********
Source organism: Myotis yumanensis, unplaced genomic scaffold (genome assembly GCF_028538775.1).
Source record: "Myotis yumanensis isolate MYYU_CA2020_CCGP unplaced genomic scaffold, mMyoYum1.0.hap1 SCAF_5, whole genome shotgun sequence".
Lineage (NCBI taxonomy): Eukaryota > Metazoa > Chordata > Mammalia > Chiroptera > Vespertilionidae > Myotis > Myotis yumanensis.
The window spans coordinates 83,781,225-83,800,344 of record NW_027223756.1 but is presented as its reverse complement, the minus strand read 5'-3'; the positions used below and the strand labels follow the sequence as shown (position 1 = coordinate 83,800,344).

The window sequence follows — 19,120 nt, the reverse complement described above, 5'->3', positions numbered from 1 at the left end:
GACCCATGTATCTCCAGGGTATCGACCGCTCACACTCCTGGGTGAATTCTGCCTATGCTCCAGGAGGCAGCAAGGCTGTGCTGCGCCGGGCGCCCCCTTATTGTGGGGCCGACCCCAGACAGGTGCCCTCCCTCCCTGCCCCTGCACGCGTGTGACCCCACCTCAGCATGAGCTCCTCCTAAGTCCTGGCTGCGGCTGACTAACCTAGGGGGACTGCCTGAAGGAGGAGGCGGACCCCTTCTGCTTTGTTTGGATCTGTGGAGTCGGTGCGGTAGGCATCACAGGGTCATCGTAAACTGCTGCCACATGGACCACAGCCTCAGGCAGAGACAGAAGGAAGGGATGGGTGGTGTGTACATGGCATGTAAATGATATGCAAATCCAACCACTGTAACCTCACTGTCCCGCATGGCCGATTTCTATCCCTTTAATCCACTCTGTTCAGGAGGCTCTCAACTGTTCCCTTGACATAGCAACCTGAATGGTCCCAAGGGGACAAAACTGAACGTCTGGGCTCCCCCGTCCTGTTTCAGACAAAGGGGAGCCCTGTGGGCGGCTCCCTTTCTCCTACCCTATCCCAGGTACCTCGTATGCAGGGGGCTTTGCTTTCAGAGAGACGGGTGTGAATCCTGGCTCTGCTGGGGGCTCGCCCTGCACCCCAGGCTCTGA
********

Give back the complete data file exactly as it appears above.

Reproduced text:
Source organism: Myotis yumanensis, unplaced genomic scaffold (genome assembly GCF_028538775.1).
Source record: "Myotis yumanensis isolate MYYU_CA2020_CCGP unplaced genomic scaffold, mMyoYum1.0.hap1 SCAF_5, whole genome shotgun sequence".
Lineage (NCBI taxonomy): Eukaryota > Metazoa > Chordata > Mammalia > Chiroptera > Vespertilionidae > Myotis > Myotis yumanensis.
The window spans coordinates 83,781,225-83,800,344 of record NW_027223756.1 but is presented as its reverse complement, the minus strand read 5'-3'; the positions used below and the strand labels follow the sequence as shown (position 1 = coordinate 83,800,344).

The window sequence follows — 19,120 nt, the reverse complement described above, 5'->3', positions numbered from 1 at the left end:
GACCCATGTATCTCCAGGGTATCGACCGCTCACACTCCTGGGTGAATTCTGCCTATGCTCCAGGAGGCAGCAAGGCTGTGCTGCGCCGGGCGCCCCCTTATTGTGGGGCCGACCCCAGACAGGTGCCCTCCCTCCCTGCCCCTGCACGCGTGTGACCCCACCTCAGCATGAGCTCCTCCTAAGTCCTGGCTGCGGCTGACTAACCTAGGGGGACTGCCTGAAGGAGGAGGCGGACCCCTTCTGCTTTGTTTGGATCTGTGGAGTCGGTGCGGTAGGCATCACAGGGTCATCGTAAACTGCTGCCACATGGACCACAGCCTCAGGCAGAGACAGAAGGAAGGGATGGGTGGTGTGTACATGGCATGTAAATGATATGCAAATCCAACCACTGTAACCTCACTGTCCCGCATGGCCGATTTCTATCCCTTTAATCCACTCTGTTCAGGAGGCTCTCAACTGTTCCCTTGACATAGCAACCTGAATGGTCCCAAGGGGACAAAACTGAACGTCTGGGCTCCCCCGTCCTGTTTCAGACAAAGGGGAGCCCTGTGGGCGGCTCCCTTTCTCCTACCCTATCCCAGGTACCTCGTATGCAGGGGGCTTTGCTTTCAGAGAGACGGGTGTGAATCCTGGCTCTGCTGGGGGCTCGCCCTGCACCCCAGGCTCTGA